an order or final judgment entered under Section (d)(2) if the bankruptcy judge certifies that circumstances require that the order or judgment be approved by a District Judge, whether or not the matter was controverted before the bankruptcy judge or any notice of appeal or application for leave to appeal was filed....

    4

    Rule 4(a)(1) provides that

    In a civil case in which an appeal is permitted by law as of right from a district court to a court of appeals the notice of appeal required by Rule 3 shall be filed with the clerk of the district court within 30 days after the date of entry of the judgment or order appealed from....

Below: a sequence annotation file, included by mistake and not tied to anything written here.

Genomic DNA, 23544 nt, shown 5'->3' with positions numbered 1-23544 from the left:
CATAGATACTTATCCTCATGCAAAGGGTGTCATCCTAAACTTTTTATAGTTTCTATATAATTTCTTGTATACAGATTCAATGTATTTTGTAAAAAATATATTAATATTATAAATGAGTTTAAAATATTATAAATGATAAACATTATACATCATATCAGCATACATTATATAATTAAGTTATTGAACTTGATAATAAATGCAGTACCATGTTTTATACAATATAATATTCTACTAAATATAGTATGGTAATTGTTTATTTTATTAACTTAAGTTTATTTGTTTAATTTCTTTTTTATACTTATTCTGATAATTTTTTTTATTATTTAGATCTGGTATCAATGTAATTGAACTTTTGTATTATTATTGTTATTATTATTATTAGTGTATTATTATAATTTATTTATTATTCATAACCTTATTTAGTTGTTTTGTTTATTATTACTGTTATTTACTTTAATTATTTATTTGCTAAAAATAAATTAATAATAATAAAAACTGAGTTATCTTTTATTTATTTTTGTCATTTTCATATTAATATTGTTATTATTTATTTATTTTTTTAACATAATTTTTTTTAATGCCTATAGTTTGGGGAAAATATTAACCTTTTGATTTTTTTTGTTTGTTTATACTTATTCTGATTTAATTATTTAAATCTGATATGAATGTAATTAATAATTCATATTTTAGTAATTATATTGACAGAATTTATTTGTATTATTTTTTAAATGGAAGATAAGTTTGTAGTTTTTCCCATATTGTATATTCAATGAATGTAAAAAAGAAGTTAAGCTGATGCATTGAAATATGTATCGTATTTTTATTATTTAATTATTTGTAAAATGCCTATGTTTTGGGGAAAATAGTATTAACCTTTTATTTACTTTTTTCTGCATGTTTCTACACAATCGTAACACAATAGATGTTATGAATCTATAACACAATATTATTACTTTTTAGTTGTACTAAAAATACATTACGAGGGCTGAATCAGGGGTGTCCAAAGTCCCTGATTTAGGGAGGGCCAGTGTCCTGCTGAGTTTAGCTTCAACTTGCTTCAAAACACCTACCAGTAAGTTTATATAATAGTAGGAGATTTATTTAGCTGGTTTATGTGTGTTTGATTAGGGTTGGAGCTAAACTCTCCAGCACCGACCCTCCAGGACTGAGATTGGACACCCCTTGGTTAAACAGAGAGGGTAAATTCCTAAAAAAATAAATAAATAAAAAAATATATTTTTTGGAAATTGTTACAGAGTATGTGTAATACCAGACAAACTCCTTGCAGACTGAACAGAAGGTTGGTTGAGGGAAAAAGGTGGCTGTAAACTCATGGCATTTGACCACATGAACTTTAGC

Fed.R.App.P. 4(a)(1).

    5

    Rule 4(a)(3) provides that

    If a timely notice of appeal is filed by a party, any other party may file a notice of appeal within 14 days after the date on which the first notice of appeal was filed....

    Fed.R.App.P. 4(a)(3).

    6

    Even though a motions panel previously denied the Trustee's request to dismiss for lack of standing, this panel is not bound by the motions panel's decision and must reconsider the standing issues. United States v. Humphries, 636 F.2d 1172, 1174 n. 2 (9th Cir.1980), cert. denied, 451 U.S. 988, 101 S. Ct. 2324, 68 L. Ed. 2d 846 (1981)

    7